The early Polynesians conquered the Pacific with simple outrigger boats. Their sails were fashioned of woven leaves from the pandanus tree. In other parts of the world, sailors used fabrics made of all available fibres such as linen, nettle, wool, cotton or silk. Sometimes the way they harness the power of moving air was less than efficient – after all, these traditional sail cloths were anything but windproof. They also became completely soaked with water and were not immune to mould and parasites.
Synthetic fibres get things going
It is therefore no surprise that synthetic fibres and films quickly became established in the production of sails. Apart from a nostalgic appearance, modern sail cloths are superior to traditional fabrics in every respect. They are practically immune to the previously unavoidable rotting; they are much lighter, yet more stable, and as they have no pores and are therefore air impermeable, they can perfectly capture the wind.
This is another reason why today's yachts are dramatically faster than the old sailing ships. While they used to bob up and down across the oceans at less than ten knots, boats in the America's Cup have already reached over 50 knots (almost 100 kilometres per hour!). The sail surfaces, which can cover several hundred square metres, are subjected to correspondingly high forces in strong winds. These forces would be much too strong for classically woven cloths – even made of modern synthetic fibres.
Many-layered and three-dimensional
Sail makers' answer to the requirements of modern sailing are membrane sails, also called laminate or film sails. Their highly stable fibres are made of high-tech materials such as modified polyester, aramid, carbon or polyethylene. These fibres are glued to a thin carrier membrane or worked directly into it. They are aligned so that they run primarily in the direction of the highest loads. Additional layers can run in other pulling directions. Up to 400 layers come together for large maxi yacht sails.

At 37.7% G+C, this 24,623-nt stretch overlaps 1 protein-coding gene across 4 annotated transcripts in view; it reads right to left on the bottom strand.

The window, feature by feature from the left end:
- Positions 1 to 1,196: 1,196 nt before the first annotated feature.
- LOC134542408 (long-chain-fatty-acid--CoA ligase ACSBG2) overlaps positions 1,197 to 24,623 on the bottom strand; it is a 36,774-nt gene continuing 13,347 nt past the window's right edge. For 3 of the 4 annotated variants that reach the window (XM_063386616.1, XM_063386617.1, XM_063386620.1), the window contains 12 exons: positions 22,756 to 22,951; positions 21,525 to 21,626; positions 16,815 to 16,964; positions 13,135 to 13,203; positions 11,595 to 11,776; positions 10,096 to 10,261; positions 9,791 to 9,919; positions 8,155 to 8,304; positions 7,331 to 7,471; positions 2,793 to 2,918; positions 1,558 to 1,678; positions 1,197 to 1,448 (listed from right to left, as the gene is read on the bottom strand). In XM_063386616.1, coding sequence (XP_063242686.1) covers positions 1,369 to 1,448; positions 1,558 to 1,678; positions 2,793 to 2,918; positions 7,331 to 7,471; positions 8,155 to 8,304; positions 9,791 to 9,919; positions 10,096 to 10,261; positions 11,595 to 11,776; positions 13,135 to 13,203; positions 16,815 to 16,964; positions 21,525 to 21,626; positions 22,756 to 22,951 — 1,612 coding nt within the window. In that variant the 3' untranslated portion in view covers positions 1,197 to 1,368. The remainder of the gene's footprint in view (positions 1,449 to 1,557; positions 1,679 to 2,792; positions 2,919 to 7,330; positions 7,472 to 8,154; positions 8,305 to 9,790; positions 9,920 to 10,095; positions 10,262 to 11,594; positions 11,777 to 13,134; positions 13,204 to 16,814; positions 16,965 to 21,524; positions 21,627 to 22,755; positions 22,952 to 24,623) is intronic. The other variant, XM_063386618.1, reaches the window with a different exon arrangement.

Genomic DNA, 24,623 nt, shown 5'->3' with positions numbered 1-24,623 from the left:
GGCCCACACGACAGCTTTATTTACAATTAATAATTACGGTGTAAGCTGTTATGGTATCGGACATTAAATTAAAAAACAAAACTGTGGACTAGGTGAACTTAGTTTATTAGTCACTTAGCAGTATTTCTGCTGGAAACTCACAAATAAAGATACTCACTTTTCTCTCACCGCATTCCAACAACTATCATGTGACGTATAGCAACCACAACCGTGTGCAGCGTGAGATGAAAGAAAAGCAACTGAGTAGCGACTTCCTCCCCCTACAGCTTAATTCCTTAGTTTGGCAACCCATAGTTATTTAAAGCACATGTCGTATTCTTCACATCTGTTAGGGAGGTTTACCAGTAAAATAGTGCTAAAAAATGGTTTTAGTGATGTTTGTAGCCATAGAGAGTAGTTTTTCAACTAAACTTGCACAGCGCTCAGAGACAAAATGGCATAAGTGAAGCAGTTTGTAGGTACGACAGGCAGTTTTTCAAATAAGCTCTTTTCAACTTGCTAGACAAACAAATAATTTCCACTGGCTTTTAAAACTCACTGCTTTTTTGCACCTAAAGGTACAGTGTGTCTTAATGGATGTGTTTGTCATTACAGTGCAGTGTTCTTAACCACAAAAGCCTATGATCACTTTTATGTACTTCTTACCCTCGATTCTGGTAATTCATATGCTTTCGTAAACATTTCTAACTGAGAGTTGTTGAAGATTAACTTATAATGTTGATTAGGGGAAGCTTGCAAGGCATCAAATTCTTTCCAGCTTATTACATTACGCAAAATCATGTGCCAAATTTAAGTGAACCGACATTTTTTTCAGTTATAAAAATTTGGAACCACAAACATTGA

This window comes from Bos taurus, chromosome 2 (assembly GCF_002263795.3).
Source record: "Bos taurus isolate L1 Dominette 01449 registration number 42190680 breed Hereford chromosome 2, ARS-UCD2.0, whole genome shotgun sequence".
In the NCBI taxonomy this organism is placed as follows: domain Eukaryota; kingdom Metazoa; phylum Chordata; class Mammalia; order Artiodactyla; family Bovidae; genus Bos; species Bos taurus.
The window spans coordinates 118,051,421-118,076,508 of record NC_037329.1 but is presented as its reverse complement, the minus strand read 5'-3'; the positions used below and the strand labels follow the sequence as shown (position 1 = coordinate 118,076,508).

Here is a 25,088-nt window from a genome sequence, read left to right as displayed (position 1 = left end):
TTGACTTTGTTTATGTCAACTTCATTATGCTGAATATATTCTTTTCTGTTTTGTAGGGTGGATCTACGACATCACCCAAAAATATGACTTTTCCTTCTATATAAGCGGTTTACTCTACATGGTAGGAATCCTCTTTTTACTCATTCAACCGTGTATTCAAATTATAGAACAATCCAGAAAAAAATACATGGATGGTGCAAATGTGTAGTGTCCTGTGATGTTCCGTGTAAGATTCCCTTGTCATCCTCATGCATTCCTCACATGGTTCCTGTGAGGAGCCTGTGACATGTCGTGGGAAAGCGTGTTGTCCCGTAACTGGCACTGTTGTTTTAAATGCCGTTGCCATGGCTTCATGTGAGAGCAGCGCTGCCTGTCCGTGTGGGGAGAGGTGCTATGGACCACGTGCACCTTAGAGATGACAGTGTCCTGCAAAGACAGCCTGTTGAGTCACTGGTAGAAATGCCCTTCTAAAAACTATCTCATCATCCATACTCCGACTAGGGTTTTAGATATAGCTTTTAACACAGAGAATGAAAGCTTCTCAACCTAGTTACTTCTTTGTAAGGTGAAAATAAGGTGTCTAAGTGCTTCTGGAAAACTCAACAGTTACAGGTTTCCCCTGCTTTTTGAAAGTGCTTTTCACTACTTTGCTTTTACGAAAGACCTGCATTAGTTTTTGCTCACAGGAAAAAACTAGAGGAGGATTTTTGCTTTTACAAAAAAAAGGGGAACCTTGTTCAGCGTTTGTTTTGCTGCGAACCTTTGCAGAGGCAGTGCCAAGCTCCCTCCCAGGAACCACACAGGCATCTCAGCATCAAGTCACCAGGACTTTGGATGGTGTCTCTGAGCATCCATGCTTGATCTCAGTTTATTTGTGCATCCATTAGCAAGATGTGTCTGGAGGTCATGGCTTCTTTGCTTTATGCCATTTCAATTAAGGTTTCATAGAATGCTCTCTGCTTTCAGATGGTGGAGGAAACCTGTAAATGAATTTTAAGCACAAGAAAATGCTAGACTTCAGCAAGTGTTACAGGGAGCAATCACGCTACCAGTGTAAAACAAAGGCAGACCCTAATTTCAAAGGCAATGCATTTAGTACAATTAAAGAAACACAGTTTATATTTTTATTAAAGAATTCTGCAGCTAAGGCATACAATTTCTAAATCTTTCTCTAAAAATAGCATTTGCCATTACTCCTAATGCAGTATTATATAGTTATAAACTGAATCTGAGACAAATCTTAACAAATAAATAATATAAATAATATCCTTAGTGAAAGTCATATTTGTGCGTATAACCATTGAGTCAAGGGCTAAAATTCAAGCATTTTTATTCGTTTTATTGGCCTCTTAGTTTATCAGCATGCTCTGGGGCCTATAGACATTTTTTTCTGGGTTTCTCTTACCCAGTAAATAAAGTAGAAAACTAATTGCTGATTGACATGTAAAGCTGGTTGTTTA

The various layers are arranged in the desired manner, often requiring elaborate manual work. In this process, the sails also receive the desired three-dimensional profile. The connection between the layers is then created by laminating. In this decisive production step, the almost finished cloth is wrapped in a vacuum film and impregnated with synthetic resin. The film is evacuated with a vacuum pump so that the resin can penetrate all pores and spread optimally. The natural air pressure then ensures even contact pressure and perfect distribution of the bonding material.
The question can be answered with one number: 2,602 square meters (or 28,010 square feet). This is the size of the largest single sail on the Seven Seas. It is the spinnaker of the one-masted yacht Perseus^3, which was built in the Italian shipyard Perini Navi in 2015. The cloth was developed especially for this boat, as no sufficiently stable fabric had been available for such dimensions until then. Its area exceeds the total sail area of many a majestic three-master. The Perseus^3 also has a lot to offer in this respect, with a record-breaking 10,000 square metres. At 75.8 metres, the mast on which the gigantic cloths hang is considered the third highest in the world. This means that the yacht cannot pass through the Panama Canal and is too high to pass under the Bridge of the Americas.